“As soon as the world heard the news of the death of Diana, Princess of Wales in a crash in Paris on 31 August 1997, many questions began to be asked by people who believed it was a conspiracy and not an accident: was she engaged to Dodi Fayed? was she pregnant with Dodi's child? why did the ambulance take so long to get to the hospital? what were the roles of the 'blinding white flash' and the Fiat Uno? were the blood samples taken from the driver switched before testing? Martyn Gregory has interviewed close friends of Diana, the bodyguards who were with her and now for this revised and updated edition the head of the French investigation to delve into the real truth behind the crash. He answers all of these questions and more in an authoritative, exhaustively researched and utterly compelling book that reveals what really happened in Diana's last hours.”
Diana: The Last Days Hardcover – September, 2004
by Martyn Gregory
Beach BBQs with Dodi, rows with bodyguards and that 'engagement ring'... The truth about the last week of Princess Diana's life
24 AUGUST 2017 • 12:20PM
It turned out to be a terrible decision, but Diana, Princess of Wales, chose to spend her final summer in the company of the Fayedeen – billionaire businessman Mohamed Fayed’s retinue of family, staff, PR and security – in Fayed boats, apartments and hotels. Having been invited on holiday with the Harrods boss, Diana started her relationship with his son, Dodi, in July 1997.
Unbeknown to her, Dodi was at the time holidaying with his American fiancée, Kelly Fisher – a Calvin Klein model. Dodi was sleeping with Kelly on one of the Fayed boats, while courting Diana on another – the Jonikal, a 150ft luxury yacht Mohamed had bought specifically to entertain the Princess. It was only six weeks after they met that Diana and Dodi were killed in a fatal Paris car crash.
Mohamed Fayed has since spent tens of millions of pounds attempting to expunge the Fayed name from the following sequence of events.
When she died, Diana was travelling from a Fayed hotel to a Fayed apartment. She was in a Fayed car, sitting next to Fayed’s son and heir, Dodi. The driver, Henri Paul, was not a chauffeur.
He was the acting head of the Hôtel Ritz Paris security who had been recalled from an evening off by the Fayeds – father and son – to return Diana and Dodi to the Arsène Houssaye apartment – their luxury accommodation just off the Champs-Élysées.
In over a decade of Ritz service, Paul had never driven any member of the Fayed family anywhere, ever. Neither Fayed had any reason to believe that Paul had been drinking. Nor did the two Fayed bodyguards, who were responsible for the couple’s safety.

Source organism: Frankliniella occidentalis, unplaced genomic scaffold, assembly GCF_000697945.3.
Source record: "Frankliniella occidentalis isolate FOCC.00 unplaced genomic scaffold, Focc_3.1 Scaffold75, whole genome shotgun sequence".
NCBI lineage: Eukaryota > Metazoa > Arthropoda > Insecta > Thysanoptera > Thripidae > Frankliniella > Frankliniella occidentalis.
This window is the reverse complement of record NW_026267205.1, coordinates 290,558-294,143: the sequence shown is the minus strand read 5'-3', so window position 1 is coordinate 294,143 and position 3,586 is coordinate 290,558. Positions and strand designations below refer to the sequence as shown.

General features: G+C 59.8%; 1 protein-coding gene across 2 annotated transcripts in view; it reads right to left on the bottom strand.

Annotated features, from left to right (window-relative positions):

A sad irony of Diana’s last journey was that chauffeurs Philippe Dourneau and Jean-François Musa, who had driven the couple to the Ritz for their last meal, had been waiting for them at the front of the hotel.
No qualified French chauffeur has ever been involved in a fatal accident. Dourneau and Musa later made their way to the Alma-tunnel crash site, and were devastated to discover that Paul had been at the wheel.
28/29 August 1997
This day was a most significant one for Diana – exactly one year earlier she had been divorced from the Prince of Wales. She toasted the moment in champagne with Dodi on the Jonikal.
The following evening, the couple celebrated with a barbecue on a small beach in Sardinia. According to their butler, Rene Delorme, this was one of the most romantic nights of their summer together. Dressed in an evening suit and bow tie, he served them with caviar.
The Jonikal’s chef prepared barbecued chicken burgers, pork and smoked sausages. The next day, they flew from Olbia in Sardinia to Paris. The couple – and their Fayed bodyguards, Kes Wingfield and Trevor Rees-Jones – touched down at Le Bourget airport at lunchtime.
Close friends say that Diana had been reluctant to go to Paris, and wanted to go straight home to see her sons. Her summer with Dodi was at an end, but he had insisted on a final flourish in Paris, where some of his family’s proudest possessions are to be found.
Unsurprisingly, their flight was met by the paparazzi, and the final pursuit of Diana then began. The Fayed PR team had made the most of the Diana factor since ‘The Kiss’ picture in the Sunday Mirror in August had alerted the world to the romance. PR supremo Max Clifford told me that even he had been made aware of Dodi’s intention to visit Paris before returning to the UK.
As soon as they got into their limousine at the airport, driven by Dodi’s personal chauffeur, Dourneau, they were chased by paparazzi on motorbikes. Dodi was upset by this and instructed Dourneau to drive fast to try to lose them.
Princess Diana was also upset. Dourneau recalls her screaming at him to ‘slow down’ so he would not hit a photographer as they hurtled around the périphérique. The seasoned chauffeur managed to lose the paparazzi altogether with a deft manouevre to exit the Paris ring road.
His task was made easier as no one had any idea where Dodi was taking the Princess. According to Dourneau, Diana was trying to soothe his boss during their journey. ‘Don’t worry Dodi,’ he recalls her saying, as she placed a hand on his knee.
30 August 1997 - 15:45
Their first destination was the Villa Windsor, which Mohamed Fayed has rented from the Paris authorities for decades. (It is thought unlikely that Dodi told Diana that the previous month he had given his then fiancée, Kelly Fisher, an identical tour.)